Are all millennials created entitled or do new work processes skew the perception of the millennial work ethic?
Many companies love to use the word innovative, yet there is a disconnect between the understanding of what innovation looks like on paper and what it looks like in person. Simply put, innovation is the introduction of new ideas or methods. Therefore if companies want new ideas they have to accept new work methods.
Partly due to advancements in technology and partly due to changes in core values, the millennial generation is truly adopting the concept of ‘work smarter, not harder’. Expanding upon this idea, there has been a drastic shift in office culture as more millennials begin to take management roles. Due to this transferal of leadership, new values have become prominent in a more casual, comfortable work place. Thus beginning to close the gap between boss and employee, ultimately creating a relationship that thrives on equal communication.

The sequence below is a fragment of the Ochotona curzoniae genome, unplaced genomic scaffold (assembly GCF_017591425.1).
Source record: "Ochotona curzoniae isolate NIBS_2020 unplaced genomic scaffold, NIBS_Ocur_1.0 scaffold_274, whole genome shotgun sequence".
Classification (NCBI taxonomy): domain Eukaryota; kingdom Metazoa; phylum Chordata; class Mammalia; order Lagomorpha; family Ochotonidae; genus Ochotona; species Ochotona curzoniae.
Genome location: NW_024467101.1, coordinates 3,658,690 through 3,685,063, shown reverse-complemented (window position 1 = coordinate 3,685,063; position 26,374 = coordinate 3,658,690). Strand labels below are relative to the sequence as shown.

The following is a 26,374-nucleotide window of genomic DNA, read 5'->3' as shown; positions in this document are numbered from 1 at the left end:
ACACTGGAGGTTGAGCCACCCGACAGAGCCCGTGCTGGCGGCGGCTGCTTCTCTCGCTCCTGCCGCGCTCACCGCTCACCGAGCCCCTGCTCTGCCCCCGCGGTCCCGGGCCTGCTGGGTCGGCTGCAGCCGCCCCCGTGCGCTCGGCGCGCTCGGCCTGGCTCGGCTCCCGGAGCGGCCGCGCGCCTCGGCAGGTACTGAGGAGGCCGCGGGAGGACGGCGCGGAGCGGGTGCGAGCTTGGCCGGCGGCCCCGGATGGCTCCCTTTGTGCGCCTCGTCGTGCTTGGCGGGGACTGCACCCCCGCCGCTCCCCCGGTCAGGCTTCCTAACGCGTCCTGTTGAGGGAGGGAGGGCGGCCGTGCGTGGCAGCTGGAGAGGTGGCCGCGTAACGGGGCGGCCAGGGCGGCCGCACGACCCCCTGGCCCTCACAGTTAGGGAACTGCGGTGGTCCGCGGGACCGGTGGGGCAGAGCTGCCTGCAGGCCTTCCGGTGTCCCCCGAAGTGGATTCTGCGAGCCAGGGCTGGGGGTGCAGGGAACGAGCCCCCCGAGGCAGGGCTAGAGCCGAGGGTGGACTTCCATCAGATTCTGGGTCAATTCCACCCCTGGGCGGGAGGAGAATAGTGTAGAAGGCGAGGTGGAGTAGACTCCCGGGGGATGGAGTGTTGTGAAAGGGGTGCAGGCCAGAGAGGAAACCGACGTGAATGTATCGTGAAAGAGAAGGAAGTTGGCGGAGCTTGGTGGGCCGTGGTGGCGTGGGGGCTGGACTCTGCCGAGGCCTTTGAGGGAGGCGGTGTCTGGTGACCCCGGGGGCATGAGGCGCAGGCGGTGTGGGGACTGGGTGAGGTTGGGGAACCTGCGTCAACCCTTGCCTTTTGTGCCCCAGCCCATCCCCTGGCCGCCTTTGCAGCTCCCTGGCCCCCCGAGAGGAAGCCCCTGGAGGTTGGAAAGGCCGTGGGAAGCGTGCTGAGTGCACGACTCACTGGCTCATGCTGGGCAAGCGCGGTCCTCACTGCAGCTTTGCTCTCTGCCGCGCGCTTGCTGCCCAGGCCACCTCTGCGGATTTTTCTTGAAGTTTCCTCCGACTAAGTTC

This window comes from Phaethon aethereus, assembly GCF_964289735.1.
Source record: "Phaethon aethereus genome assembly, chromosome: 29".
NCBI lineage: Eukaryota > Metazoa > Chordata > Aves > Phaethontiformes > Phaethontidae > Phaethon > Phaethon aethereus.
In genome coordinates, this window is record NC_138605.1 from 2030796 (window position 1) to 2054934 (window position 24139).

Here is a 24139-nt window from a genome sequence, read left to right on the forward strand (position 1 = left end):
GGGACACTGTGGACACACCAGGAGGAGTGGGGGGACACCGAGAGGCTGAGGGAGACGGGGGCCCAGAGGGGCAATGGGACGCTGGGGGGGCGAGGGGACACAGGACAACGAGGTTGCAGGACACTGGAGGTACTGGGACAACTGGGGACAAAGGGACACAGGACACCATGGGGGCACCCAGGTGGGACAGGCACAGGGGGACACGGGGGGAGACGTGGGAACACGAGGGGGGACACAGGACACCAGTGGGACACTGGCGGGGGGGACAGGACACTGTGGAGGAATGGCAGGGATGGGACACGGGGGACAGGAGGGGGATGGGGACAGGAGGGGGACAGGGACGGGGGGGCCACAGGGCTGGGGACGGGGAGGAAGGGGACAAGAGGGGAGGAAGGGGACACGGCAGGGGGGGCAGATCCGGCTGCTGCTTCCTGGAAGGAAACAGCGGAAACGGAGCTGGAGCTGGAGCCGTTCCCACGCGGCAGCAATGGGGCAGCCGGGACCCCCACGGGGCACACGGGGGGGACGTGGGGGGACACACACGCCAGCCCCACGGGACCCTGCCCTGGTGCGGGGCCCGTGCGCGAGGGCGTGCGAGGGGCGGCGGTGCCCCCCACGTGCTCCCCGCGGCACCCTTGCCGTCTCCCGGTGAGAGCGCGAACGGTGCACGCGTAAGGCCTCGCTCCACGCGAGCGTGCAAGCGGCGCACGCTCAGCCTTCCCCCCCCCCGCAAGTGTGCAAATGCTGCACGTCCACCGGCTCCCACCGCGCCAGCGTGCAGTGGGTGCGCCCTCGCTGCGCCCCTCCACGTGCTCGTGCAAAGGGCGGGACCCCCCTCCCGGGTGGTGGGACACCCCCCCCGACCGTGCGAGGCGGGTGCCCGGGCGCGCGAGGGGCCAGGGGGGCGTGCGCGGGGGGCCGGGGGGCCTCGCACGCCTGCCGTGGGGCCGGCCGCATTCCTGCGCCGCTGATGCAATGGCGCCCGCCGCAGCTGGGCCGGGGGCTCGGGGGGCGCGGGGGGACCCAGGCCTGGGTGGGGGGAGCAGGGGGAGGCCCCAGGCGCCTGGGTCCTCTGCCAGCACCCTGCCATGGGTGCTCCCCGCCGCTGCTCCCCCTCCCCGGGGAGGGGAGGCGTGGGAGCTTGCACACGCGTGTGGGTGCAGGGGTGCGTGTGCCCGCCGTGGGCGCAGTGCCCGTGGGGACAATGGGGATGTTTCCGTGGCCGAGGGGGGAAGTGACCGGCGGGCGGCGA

In many traditional work environments asking for career advancement is often intimidating. Though with this change in culture, millennials have become more comfortable asking for new opportunities. These inquiries are often misinterpreted as entitlement, but the reality is if we don’t ask we won’t receive.
Not all millennials are innovators, like every generation millennials have shortcomings. But there are prominent changes in current leadership, work process, and communication that are often misconceived as unjustified entitlement. The only way to break these misconceptions is to drive the work place with creative ideas and consistent improvements to eventually earn your opportunity.